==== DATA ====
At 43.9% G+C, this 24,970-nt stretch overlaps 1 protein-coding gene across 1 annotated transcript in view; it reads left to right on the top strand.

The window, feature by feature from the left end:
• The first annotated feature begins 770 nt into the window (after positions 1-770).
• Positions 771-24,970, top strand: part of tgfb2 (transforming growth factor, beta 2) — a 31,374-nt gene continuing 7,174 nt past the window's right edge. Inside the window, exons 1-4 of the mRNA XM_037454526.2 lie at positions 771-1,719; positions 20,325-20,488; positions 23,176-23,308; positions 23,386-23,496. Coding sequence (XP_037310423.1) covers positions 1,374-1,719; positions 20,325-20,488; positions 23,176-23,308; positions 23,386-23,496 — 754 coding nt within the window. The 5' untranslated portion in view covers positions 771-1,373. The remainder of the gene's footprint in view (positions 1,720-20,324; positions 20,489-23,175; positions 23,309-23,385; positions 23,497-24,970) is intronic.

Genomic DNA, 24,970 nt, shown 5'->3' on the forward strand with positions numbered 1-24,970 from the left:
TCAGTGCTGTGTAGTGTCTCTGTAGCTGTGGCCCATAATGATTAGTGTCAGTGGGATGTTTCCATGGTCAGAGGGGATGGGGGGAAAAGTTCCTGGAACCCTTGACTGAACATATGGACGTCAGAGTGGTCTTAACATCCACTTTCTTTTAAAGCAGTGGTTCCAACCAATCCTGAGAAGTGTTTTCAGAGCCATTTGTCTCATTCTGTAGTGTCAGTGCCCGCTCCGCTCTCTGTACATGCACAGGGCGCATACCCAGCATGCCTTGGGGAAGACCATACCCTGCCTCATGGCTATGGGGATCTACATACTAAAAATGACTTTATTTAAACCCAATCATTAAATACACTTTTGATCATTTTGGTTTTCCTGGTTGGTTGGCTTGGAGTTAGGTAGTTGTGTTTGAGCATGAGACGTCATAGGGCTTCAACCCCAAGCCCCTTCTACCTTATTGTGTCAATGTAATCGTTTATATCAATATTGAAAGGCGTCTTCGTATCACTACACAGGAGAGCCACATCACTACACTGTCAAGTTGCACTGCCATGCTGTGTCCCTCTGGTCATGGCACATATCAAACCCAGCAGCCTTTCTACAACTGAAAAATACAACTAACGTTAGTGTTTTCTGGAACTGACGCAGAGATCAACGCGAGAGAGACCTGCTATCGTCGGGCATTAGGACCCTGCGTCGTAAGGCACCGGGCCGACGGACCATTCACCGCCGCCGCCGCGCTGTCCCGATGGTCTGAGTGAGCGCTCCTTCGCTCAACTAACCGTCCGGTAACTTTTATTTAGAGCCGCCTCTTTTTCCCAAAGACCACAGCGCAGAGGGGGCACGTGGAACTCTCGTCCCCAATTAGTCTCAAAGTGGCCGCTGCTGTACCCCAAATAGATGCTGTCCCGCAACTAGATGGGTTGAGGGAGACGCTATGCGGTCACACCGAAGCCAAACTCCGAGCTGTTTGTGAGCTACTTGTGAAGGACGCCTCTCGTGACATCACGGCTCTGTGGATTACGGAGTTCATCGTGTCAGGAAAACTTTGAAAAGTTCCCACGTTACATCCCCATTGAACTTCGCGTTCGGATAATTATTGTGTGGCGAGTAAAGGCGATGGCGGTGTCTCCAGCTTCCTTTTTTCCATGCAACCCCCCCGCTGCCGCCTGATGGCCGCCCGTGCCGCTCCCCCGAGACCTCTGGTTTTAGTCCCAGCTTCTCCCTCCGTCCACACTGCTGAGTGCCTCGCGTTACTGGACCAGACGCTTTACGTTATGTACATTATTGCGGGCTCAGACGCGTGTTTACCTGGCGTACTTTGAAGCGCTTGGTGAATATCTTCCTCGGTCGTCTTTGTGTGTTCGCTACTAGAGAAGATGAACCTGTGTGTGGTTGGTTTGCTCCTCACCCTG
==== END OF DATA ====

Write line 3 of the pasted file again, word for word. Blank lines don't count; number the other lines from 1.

• The first annotated feature begins 770 nt into the window (after positions 1-770).